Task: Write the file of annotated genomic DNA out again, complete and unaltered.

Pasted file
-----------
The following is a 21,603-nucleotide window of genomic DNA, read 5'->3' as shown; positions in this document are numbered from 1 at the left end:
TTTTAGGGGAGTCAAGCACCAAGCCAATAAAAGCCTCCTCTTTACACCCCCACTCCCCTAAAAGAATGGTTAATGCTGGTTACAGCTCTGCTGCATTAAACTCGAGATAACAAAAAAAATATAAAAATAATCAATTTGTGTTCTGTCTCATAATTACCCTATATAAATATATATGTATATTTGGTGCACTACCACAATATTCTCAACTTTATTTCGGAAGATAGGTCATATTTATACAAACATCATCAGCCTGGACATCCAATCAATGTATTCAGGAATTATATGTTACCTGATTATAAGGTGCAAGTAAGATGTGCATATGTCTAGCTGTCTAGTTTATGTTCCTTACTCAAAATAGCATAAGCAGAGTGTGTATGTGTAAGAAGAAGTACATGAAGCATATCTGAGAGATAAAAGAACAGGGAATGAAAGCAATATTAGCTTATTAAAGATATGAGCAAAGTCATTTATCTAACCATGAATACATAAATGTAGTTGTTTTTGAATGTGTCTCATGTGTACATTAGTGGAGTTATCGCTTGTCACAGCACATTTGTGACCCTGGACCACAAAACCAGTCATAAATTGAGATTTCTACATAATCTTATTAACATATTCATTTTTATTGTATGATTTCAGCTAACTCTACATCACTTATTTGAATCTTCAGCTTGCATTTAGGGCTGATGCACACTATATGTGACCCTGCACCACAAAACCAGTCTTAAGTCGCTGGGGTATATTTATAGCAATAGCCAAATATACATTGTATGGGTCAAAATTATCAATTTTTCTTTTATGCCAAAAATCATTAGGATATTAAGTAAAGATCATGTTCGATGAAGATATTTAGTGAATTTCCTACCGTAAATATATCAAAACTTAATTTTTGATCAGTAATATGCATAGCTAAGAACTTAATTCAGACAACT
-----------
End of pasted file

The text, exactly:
The following is a 21,603-nucleotide window of genomic DNA, read 5'->3' as shown; positions in this document are numbered from 1 at the left end:
TTTTAGGGGAGTCAAGCACCAAGCCAATAAAAGCCTCCTCTTTACACCCCCACTCCCCTAAAAGAATGGTTAATGCTGGTTACAGCTCTGCTGCATTAAACTCGAGATAACAAAAAAAATATAAAAATAATCAATTTGTGTTCTGTCTCATAATTACCCTATATAAATATATATGTATATTTGGTGCACTACCACAATATTCTCAACTTTATTTCGGAAGATAGGTCATATTTATACAAACATCATCAGCCTGGACATCCAATCAATGTATTCAGGAATTATATGTTACCTGATTATAAGGTGCAAGTAAGATGTGCATATGTCTAGCTGTCTAGTTTATGTTCCTTACTCAAAATAGCATAAGCAGAGTGTGTATGTGTAAGAAGAAGTACATGAAGCATATCTGAGAGATAAAAGAACAGGGAATGAAAGCAATATTAGCTTATTAAAGATATGAGCAAAGTCATTTATCTAACCATGAATACATAAATGTAGTTGTTTTTGAATGTGTCTCATGTGTACATTAGTGGAGTTATCGCTTGTCACAGCACATTTGTGACCCTGGACCACAAAACCAGTCATAAATTGAGATTTCTACATAATCTTATTAACATATTCATTTTTATTGTATGATTTCAGCTAACTCTACATCACTTATTTGAATCTTCAGCTTGCATTTAGGGCTGATGCACACTATATGTGACCCTGCACCACAAAACCAGTCTTAAGTCGCTGGGGTATATTTATAGCAATAGCCAAATATACATTGTATGGGTCAAAATTATCAATTTTTCTTTTATGCCAAAAATCATTAGGATATTAAGTAAAGATCATGTTCGATGAAGATATTTAGTGAATTTCCTACCGTAAATATATCAAAACTTAATTTTTGATCAGTAATATGCATAGCTAAGAACTTAATTCAGACAACT